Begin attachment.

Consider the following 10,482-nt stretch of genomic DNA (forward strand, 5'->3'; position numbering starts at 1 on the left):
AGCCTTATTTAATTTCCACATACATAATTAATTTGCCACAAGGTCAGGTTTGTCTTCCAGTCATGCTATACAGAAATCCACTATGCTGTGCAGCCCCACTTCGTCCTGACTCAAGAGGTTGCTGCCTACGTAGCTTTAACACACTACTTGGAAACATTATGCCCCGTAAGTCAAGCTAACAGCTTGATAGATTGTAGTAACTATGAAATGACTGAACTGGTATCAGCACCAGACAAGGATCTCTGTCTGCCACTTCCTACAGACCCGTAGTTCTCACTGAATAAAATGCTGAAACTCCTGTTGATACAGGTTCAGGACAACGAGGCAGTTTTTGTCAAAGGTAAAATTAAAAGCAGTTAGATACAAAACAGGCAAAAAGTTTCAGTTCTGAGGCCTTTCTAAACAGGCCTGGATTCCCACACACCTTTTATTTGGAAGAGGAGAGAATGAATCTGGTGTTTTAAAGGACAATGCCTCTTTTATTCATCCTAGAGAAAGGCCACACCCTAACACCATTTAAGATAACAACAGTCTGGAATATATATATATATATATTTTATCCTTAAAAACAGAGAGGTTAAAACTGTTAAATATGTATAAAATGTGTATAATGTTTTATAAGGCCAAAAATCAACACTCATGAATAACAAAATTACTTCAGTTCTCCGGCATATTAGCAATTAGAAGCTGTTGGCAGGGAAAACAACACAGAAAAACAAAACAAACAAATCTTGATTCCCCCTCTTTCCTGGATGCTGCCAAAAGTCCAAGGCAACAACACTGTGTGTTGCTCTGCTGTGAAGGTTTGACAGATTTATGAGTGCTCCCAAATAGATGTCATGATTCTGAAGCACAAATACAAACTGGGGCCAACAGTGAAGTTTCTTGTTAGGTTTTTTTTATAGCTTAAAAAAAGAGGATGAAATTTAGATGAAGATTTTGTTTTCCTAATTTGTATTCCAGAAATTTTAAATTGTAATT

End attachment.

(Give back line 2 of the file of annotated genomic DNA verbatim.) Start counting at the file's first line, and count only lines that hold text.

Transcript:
AGCCTTATTTAATTTCCACATACATAATTAATTTGCCACAAGGTCAGGTTTGTCTTCCAGTCATGCTATACAGAAATCCACTATGCTGTGCAGCCCCACTTCGTCCTGACTCAAGAGGTTGCTGCCTACGTAGCTTTAACACACTACTTGGAAACATTATGCCCCGTAAGTCAAGCTAACAGCTTGATAGATTGTAGTAACTATGAAATGACTGAACTGGTATCAGCACCAGACAAGGATCTCTGTCTGCCACTTCCTACAGACCCGTAGTTCTCACTGAATAAAATGCTGAAACTCCTGTTGATACAGGTTCAGGACAACGAGGCAGTTTTTGTCAAAGGTAAAATTAAAAGCAGTTAGATACAAAACAGGCAAAAAGTTTCAGTTCTGAGGCCTTTCTAAACAGGCCTGGATTCCCACACACCTTTTATTTGGAAGAGGAGAGAATGAATCTGGTGTTTTAAAGGACAATGCCTCTTTTATTCATCCTAGAGAAAGGCCACACCCTAACACCATTTAAGATAACAACAGTCTGGAATATATATATATATATATTTTATCCTTAAAAACAGAGAGGTTAAAACTGTTAAATATGTATAAAATGTGTATAATGTTTTATAAGGCCAAAAATCAACACTCATGAATAACAAAATTACTTCAGTTCTCCGGCATATTAGCAATTAGAAGCTGTTGGCAGGGAAAACAACACAGAAAAACAAAACAAACAAATCTTGATTCCCCCTCTTTCCTGGATGCTGCCAAAAGTCCAAGGCAACAACACTGTGTGTTGCTCTGCTGTGAAGGTTTGACAGATTTATGAGTGCTCCCAAATAGATGTCATGATTCTGAAGCACAAATACAAACTGGGGCCAACAGTGAAGTTTCTTGTTAGGTTTTTTTTATAGCTTAAAAAAAGAGGATGAAATTTAGATGAAGATTTTGTTTTCCTAATTTGTATTCCAGAAATTTTAAATTGTAATT